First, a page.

The draft ETL describes the role of the USACE in levee certification and the basic certification process. A flow chart guides local sponsors through the process of requesting assistance from the USACE. Once assistance is granted, the USACE initiates a series of actions to ensure the most efficient and effective use of time and resources. Many factors play into the scope of the investigation and evaluation needs. The process will begin with compilation of existing data and, depending on the level of supporting information, may call for detailed engineering evaluation of hydrologic, hydraulic, geotechnical, structural, electrical, and mechanical conditions and components. Finally, the draft ETL provides references, template draft letters, an example certification project, and lessons learned from the Interagency Performance Evaluation Team's report on New Orleans and Southeast Louisiana Hurricane Protection System.
For levees outside the authorities of the USACE, both probabilistic and deterministic approaches have been employed by professional engineers to evaluate levees for FEMA certification. The most widely used, and usually the most economical, approach has been the deterministic approach, which is frequently conducted in phases.
The initial phase includes compilation and review of all available data, such as design investigations, design engineering analysis, as-builts, original construction records, historic records, inspection reports, maintenance records, and any other data that could help assess the adequacy of a structure to meet 44 CFR 65.10 requirements. If the information is deemed sufficient to support certification, the process is complete and certification is provided to FEMA. Should insufficient documentation exist, additional effort is required.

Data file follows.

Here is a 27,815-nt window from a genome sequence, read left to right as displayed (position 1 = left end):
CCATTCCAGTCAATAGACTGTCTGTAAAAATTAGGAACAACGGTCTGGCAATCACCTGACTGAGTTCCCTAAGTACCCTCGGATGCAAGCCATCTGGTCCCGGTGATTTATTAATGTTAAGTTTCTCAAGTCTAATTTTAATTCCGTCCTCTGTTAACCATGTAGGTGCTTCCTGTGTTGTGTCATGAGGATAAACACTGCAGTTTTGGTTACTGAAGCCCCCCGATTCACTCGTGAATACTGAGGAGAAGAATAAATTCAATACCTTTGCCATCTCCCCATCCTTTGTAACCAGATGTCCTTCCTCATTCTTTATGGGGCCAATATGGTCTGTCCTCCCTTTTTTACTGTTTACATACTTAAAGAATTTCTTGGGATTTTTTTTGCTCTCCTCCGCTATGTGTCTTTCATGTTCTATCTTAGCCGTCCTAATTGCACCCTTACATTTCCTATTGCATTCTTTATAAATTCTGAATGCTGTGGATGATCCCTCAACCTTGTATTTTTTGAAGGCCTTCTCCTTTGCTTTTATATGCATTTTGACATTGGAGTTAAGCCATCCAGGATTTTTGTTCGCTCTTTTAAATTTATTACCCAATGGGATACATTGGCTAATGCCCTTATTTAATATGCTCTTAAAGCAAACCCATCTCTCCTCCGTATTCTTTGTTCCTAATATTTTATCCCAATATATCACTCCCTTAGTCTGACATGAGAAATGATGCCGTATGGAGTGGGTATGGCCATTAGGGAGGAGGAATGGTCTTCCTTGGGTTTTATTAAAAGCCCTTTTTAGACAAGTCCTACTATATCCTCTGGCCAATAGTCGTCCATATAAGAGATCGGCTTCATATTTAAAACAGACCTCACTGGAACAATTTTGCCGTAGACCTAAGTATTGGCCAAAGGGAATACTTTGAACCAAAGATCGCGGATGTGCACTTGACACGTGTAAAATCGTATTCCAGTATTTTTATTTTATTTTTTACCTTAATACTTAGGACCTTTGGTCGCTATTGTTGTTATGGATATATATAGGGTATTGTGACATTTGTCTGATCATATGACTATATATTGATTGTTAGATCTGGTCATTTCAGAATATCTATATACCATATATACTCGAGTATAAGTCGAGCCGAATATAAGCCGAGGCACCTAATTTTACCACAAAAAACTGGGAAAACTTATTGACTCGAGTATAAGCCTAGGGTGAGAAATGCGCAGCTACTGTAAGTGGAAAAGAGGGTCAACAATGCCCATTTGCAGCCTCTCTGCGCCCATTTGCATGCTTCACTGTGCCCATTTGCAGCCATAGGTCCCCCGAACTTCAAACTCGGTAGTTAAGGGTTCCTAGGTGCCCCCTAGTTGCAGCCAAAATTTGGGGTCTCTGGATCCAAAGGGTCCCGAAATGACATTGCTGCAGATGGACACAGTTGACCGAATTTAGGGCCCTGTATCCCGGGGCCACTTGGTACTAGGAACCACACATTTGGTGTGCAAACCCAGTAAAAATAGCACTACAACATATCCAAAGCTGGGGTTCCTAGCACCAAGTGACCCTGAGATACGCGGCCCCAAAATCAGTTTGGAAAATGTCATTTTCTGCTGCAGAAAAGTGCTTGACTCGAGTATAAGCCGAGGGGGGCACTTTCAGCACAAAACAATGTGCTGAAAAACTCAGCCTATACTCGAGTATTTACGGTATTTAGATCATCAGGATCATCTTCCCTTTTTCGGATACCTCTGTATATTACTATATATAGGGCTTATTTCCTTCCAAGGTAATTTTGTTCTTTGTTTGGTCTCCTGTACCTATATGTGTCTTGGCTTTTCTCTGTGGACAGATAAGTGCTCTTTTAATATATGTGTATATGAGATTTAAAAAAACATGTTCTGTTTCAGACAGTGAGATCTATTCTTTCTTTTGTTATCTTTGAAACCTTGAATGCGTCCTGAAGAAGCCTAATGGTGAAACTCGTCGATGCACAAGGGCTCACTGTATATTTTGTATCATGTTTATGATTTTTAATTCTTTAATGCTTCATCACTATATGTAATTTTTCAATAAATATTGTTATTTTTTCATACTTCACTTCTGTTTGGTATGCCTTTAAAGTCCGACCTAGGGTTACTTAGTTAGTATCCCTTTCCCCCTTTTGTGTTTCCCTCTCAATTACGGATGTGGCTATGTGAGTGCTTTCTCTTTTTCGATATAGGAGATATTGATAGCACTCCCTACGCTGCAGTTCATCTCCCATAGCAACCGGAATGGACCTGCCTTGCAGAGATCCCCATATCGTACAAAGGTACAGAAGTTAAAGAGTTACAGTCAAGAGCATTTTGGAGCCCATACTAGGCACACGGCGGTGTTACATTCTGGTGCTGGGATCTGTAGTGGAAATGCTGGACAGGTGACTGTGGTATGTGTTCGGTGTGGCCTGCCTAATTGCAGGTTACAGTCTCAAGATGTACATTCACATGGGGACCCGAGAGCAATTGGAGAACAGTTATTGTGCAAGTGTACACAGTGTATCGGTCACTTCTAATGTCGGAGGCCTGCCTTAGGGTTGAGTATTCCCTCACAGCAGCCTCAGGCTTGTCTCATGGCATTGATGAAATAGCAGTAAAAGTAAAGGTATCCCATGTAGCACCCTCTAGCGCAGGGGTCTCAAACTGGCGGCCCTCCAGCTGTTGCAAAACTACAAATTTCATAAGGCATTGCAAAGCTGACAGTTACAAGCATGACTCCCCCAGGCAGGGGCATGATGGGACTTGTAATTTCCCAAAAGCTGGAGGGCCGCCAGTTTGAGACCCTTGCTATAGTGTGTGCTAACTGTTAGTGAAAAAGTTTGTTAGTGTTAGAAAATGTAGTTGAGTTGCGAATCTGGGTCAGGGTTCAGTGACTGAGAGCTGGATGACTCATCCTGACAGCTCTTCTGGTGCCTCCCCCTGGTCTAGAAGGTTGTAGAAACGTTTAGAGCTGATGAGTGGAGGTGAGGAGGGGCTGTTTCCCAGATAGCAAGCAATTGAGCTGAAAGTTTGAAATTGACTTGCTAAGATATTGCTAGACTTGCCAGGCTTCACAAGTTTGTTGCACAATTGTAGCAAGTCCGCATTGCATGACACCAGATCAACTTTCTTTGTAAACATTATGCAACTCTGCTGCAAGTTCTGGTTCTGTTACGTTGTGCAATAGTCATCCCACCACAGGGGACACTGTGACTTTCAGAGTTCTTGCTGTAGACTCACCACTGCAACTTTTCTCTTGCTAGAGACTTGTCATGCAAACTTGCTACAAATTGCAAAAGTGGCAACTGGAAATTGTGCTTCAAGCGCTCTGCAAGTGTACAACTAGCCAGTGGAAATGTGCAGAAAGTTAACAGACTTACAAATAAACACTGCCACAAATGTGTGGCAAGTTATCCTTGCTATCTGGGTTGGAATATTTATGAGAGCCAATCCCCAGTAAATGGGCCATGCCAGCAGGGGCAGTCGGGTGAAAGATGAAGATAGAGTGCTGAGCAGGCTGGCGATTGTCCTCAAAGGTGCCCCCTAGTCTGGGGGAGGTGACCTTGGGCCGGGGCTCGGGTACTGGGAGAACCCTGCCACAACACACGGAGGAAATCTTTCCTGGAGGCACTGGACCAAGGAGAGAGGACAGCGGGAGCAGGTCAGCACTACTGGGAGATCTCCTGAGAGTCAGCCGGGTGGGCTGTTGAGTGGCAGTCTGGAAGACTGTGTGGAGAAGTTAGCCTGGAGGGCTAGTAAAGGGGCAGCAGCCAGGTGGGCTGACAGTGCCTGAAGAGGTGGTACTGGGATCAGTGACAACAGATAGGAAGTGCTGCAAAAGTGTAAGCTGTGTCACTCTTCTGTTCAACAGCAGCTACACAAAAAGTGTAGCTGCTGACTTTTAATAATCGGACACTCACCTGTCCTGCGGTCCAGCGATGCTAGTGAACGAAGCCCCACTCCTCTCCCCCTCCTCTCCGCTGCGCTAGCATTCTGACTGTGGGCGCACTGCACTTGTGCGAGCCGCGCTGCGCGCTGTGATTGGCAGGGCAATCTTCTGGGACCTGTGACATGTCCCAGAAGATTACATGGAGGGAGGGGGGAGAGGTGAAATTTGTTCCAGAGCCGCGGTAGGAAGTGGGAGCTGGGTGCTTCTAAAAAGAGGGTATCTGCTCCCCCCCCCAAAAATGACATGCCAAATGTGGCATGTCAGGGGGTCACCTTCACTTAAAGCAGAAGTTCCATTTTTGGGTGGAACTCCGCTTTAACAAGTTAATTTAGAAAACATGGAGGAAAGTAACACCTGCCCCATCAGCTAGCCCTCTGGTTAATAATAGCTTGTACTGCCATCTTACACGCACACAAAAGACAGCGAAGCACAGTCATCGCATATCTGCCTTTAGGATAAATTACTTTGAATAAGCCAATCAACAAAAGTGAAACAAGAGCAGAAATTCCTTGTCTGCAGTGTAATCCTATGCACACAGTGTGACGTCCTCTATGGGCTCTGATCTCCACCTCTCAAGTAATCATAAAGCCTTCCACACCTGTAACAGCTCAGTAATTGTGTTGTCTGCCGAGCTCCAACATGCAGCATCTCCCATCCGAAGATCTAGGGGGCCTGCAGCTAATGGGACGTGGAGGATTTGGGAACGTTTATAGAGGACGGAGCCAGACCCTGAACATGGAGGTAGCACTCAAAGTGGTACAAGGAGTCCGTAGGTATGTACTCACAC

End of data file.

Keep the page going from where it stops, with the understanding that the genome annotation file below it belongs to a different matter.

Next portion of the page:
The second phase includes acquisition of additional data through engineering investigations and analysis, such as geotechnical and geologic field investigations, laboratory soil testing, and geotechnical analysis. Updates or documentation of hydrology and hydraulic adequacy and assessment of scour potential, and structural, mechanical, and electrical sufficiency and reliability may be required. Should the additional engineering analysis identify deficiencies, then repairs, remediation and/or mitigation would be necessary.
The final phase includes an analysis of remediation alternatives to determine which method best meets project and benefit-cost goals followed by a detailed design and subsequent design implementation. Possible alternatives include levee improvements, removal of the levee, provisions for flood insurance, and other flood control measures.
Levees that have too many deficiencies or that are deficient in the required engineering and operation documentation would not meet the requirements of 44 CFR 65.10 and would not be certifiable in their existing condition. If a community or owner lacks resources required for certification, the impacts to the once-protected areas could be substantial. A community behind one of these levees once shown on the FIRM as being protected from the base-flood will be shown through redelineation as a special flood hazard area on the new FIRM. Such a designation will affect the type and cost of required insurance for landowners within the flood zones and may impact future improvements and further development potential unless special procedures are employed.
As communities build new levees and continue to develop behind existing levees, certification and levee safety will only increase in significance. As responsible engineers, planners and public servants we must not only work to assure all levees meet current standards, but push for higher standards to further protect our communities from catastrophic levee failure.
William B. Meyer has worked for over 12 years in the field of floodplain management and emergency response. He serves AMEC as Technical Director of Floodplain Management, with program responsibilities for the western U.S. He can be reached at (303) 935-6505 or firstname.lastname@example.org.
Brett A. Howey is an Arizona registered civil engineer with 16 years of experience in the construction and civil engineering fields. He currently holds the position of Unit Manager with AMEC responsible for overseeing the Tempe, Arizona geotechnical practice. He can be reached at (480) 940-2320 or email@example.com.